Surfing is a very physically demanding sport. You burn calories like crazy while on the waves, and you engage pretty much all of your major muscle groups while trying to keep your balance on the surfboard.
It isn’t a sport that purely focuses on the strength and size of your muscles, or on the overall flexibility of your body. Surfing actually requires equal parts muscle tone, flexibility, and endurance. When you’re out on the waves, you’re getting a full-body workout and you can definitely tell that that’s the case when you wake up the day after an intense surf session.
How can working out make you a better surfer?
Aside from the health benefits that a regular workout plan grants, you’ll also be able to stay in shape for when you decide to get back out on the waves, as opposed to getting slowed down due to not looking after your body properly.
Working out provides great benefits for new surfers as well. In the beginning, a lot of newcomers might find that everything from paddling up the wave, to actually staying balanced on the board requires using muscles that they didn’t even know they had. A few trips to the gym can help with that.
As long as you know what muscle groups to focus on and which exercises to prioritize, you can help your body adapt to the same repetitive motions that will be very useful on the waves later on.
6 Key Exercises to Improve Your Surfing
We’re glad you asked. In the section below, we’ll give you six essential exercises that are most likely to grant the best results when it comes to training the muscles you need to improve your surfing skills.
General flexibility exercises
We’re kind of breaking the rules on this first one since it’s not really any specific exercise, but rather a stretching routine of your choice. We would recommend that you go for deep lunges for your legs, can openers for your hips, and windmills for your upper back.
- The lunges are pretty self-explanatory. While you’re standing upright, step in deeply with one leg while keeping the other to your back. Get back to your original standing position, and then do the same with your other leg, and repeat.
- The can openers are done by standing with your legs at shoulder width, extending your arms in front of your body and moving them as far as you can from the right side of your body to the left, and back again.
- For the windmills, stand with your legs a bit further apart, extend your arms to your side so that you’re doing a T pose, and bend at the waist at around a 45-degree angle. Keep your arms straight and start moving them in circular motions so that when your right side goes down and to the front, the left is going up and to the back.
When it comes to shoulder and neck exercises, you really can’t go wrong with any of them. Simply rotate your shoulders and head in circular motions until they are loose.
There are plenty of other flexibility exercises you can do if you don’t like doing these, but it’s important to stretch at least once every one or two days. This will help maintain the range of motion that your joints had when you were surfing and will allow you to move your body properly when you’re on the waves again.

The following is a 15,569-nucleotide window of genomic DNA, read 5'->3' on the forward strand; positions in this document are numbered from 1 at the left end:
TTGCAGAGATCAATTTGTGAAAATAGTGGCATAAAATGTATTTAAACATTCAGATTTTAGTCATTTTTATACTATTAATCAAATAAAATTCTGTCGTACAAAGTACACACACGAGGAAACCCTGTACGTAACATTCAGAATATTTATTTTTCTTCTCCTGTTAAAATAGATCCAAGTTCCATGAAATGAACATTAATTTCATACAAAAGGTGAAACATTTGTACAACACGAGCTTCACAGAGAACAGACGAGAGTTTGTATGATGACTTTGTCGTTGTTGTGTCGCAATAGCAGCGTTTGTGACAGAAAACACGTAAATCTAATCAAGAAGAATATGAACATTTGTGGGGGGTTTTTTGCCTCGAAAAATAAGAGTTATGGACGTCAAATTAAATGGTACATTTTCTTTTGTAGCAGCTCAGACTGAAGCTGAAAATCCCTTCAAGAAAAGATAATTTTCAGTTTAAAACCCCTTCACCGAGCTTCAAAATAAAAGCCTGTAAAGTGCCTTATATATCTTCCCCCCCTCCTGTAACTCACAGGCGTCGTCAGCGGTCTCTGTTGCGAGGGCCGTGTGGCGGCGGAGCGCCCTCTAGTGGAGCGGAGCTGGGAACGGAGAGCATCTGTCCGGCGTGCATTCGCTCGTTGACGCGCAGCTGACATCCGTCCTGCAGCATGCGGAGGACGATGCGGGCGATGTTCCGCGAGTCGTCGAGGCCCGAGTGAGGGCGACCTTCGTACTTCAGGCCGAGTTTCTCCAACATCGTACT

The lunge is a very important exercise when it comes to strengthening your leg muscles. But don’t be fooled. There is actually quite a big difference between the two types of lunges you can do.
Your basic warmup lunges are meant to do little more than stretch your leg muscles and limber them up for a more intense workout. This means that they usually contain quicker dips with each leg, quicker recovery back to the standing position, and much less time spent in the actual lunge pose.
The dynamic lunges are meant to be deeper step-ins. Your legs need to be held for at least 3-5 seconds, and your upper body always needs to be completely upright (if you want to do them correctly, that is).
This one seemingly simple exercise can really strengthen your lower body, which is the foundation of your ability on a surfboard. Just be careful that you don’t overdo it and overwork yourself since that can lead to joint pains, which is the exact opposite of what you’re trying to achieve here
In order to perform a front squat, you’ll to need to use a barbell. Approach the barbell, extend your hands, and place your fingers on the top of the bar. Step under the bar until it’s at your chest height, roll the bar into your hands, and balance it on your upper chest (just below the neck) with your hands.
The barbell is mostly going to be held in place with your shoulders and fingertips (which are extended backward and touching your shoulders), meaning that you don’t want to overdo it on the weights here. When you have the bar firmly in place, stand with your legs at around shoulder width, crouch down, and then stand back up. Repeat.